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The Wheels Come Off an American Journey in Jonathan Lethem’s ‘The Feral Detective’

By November 9, 2018No Comments

Source : The New York Times

TRUMP KILLED LEONARD COHEN. That was the motto on a T-shirt worn by the rock critic Robert Christgau at a 2017 Village Voice reunion. Those four words also capture the vibe of the early pages of “The Feral Detective,” Jonathan Lethem’s flaky, trivial, intermittently entertaining 11th novel.

The book is set not long after Donald Trump’s election. (Cohen died the day before the vote.) It’s about a young woman, a Reed College student and Cohen fanatic named Arabella, who has disappeared. It’s possible she’s gone into California’s San Gabriel Mountains, where Cohen spent five years in a Zen monastery.

On Arabella’s trail is Phoebe Siegler, a wisecracking, 30-something Nancy Drew manqué who is a friend of Arabella’s mother, an NPR producer, back in New York.

Phoebe is the narrator of “The Feral Detective.” She’s internet-famous, having publicly quit her editing job at The New York Times after the election. The last straw was “the notorious day in November when my boss and all the rest of them sat deferentially with the Beast-Elect at a long table behind closed doors, to soak in his castigation and flattery.”

It’s not just The Times that has let Phoebe down. “I blamed my city for producing and being unable to defeat the monster in the tower.” All of her verities have been upended, including the meaning of her Ivy League education. “Harvard, Hillary, Trump, The New York Times. Names I hated to say, as if they pinned me to a life that had curdled in its premises.”

The search for Arabella is a chance for Phoebe to flee Gotham, to hit the road in search of what’s happened out in America. She may even get an essay out of the experience (everything is material), one she might sell, naturally, to The New York Times Magazine.

She thinks to herself, in a journalistic reverie: “Sew a Pepe the Frog medallion onto your backpack, young lady, and go seduce the unspeakable and hairy, then report back.”

There’s a good book lurking in this material. (Gary Shteyngart, in his new novel, also sends a lone pilgrim out into Trump country.) “The Feral Detective” is not it. This one begins losing parts out on the interstate almost immediately.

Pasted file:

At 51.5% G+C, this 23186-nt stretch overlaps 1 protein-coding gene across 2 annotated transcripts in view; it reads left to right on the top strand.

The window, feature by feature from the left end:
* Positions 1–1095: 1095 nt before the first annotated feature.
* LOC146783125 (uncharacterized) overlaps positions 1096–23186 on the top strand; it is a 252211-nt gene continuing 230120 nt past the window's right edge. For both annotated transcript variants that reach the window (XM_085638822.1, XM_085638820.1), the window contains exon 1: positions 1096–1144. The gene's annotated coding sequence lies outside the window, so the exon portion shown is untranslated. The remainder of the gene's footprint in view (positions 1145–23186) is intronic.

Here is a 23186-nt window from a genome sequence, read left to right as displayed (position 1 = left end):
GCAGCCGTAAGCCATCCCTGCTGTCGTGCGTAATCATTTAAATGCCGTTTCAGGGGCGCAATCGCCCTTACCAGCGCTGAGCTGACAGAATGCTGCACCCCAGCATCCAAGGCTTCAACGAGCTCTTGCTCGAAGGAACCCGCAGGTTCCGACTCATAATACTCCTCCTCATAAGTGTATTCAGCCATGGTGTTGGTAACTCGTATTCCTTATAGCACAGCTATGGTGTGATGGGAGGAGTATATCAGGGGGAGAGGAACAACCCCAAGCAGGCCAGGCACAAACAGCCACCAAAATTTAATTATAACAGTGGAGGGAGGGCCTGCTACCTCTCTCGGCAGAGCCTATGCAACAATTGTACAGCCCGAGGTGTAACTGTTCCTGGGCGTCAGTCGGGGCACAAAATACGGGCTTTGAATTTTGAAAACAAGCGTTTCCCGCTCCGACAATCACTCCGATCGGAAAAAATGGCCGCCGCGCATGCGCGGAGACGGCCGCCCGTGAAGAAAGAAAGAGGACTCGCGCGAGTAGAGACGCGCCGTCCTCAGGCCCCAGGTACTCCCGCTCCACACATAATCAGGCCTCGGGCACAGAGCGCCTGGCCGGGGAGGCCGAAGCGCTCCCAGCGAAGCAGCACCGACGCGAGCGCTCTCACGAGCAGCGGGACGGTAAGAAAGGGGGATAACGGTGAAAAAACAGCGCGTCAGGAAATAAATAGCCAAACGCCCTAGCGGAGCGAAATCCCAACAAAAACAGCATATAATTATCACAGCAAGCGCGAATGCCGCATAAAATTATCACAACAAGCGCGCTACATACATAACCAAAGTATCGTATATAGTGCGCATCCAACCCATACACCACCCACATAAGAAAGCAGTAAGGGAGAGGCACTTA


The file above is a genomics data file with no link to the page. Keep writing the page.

The plot is shaggy and complicated; so much so that even the author loses interest in it. (“Anyone mind if I skip the chase scene?” Phoebe asks at one point.) But here’s an attempt at fishing out some particulars.

Phoebe walks into the Los Angeles office of a private dick named Charles Heist, the so-called feral detective. He’s a quiet, handsome, lupine fellow who keeps an opossum — it doesn’t matter why — in his desk drawer. Phoebe falls for him almost immediately, dreaming of getting him alone “in some rustic cabin on a fireside pelt rug.”

Soon Charles is leading her up into the mountains and down into the deserts in search of Arabella. They stumble upon warring clans of semi-nomads called the Rabbits and the Bears. No, not the gay sort of bears. These are ex-hippies, quasi-bikers, malcontents, professional wearers of bandannas.

Some of these off-the-grid humans think airplane contrails are speaking to them. The chief Rabbit, Anita, comes off a bit like Tina Turner in “Mad Max Beyond Thunderdome,” albeit in a Meat Puppets T-shirt.

The Bears have a young, mad king named Solitary Love. Is Arabella his sex slave? Charles, with his basilisk stoicism, will ultimately have to fight Solitary Love in an amphitheater, with a nearly naked Arabella rooting against him.

What else can I tell you? One of the book’s biggest set pieces takes place on a Ferris wheel out in the desert, one that’s been turned into a prison. Everyone gets his or her own little birdcage gondola. Everyone’s his or her own Sir Walter Raleigh, locked in a tin tower.

Lethem is a student, and frequently a master, of literary genre. This novel is his first detective novel since “Motherless Brooklyn” (1999), arguably his masterpiece.

Lethem has read his Raymond Chandler, who said of his own hero: “Down these mean streets a man must go who is not himself mean, who is neither tarnished nor afraid.” Charles, who howls and bays when in distress, is nonetheless cut from the Philip Marlowe mold.

This novel’s tone is closer to that of Elmore Leonard. It’s got a bit of boogie in its bones. Yet it utterly lacks the density and sure-footedness of “Motherless Brooklyn.”

A central problem is that Phoebe is a ditz. Her cultural references (the Flintstones, Yogi the Bear, Nancy Drew, Elmer Fudd) are as cartoonish as she is. Lethem never gives her anything impudent, urgent or surprising to say or think or feel. To borrow a line from Angela Carter, who used it about a former husband, Phoebe has a kiddie windmill for a heart.

Her stabs at banter (“It’s a Bears, Bears, Bears world, but it wouldn’t be nothin’ without a woman or a girl”) are traumatic. She apologizes more than once for this novel’s dialogue.

Phoebe does to Charles, in bed, what she dreams she will do, with her this-is-America exposé, to establishment journalism. But there’s zero indication she has the mental gear or tensile soul to write such a piece.

About her hirsute new boyfriend, she writes: “Heist was as unmannerly, as dour and self-enclosed, as an emo guitarist packing in after a poorly attended gig at a bar in Greenpoint.” She half-apologizes for this line, too.

Lethem is such a generous and ingenious writer that it’s painful to watch him flounder. Is it time to worry that literary novels will be among the next casualties of Trump Derangement Syndrome?


An earlier version of this review misstated when Leonard Cohen died relative to the presidential election of 2016. He died the day before the election, not “less than a week later.”

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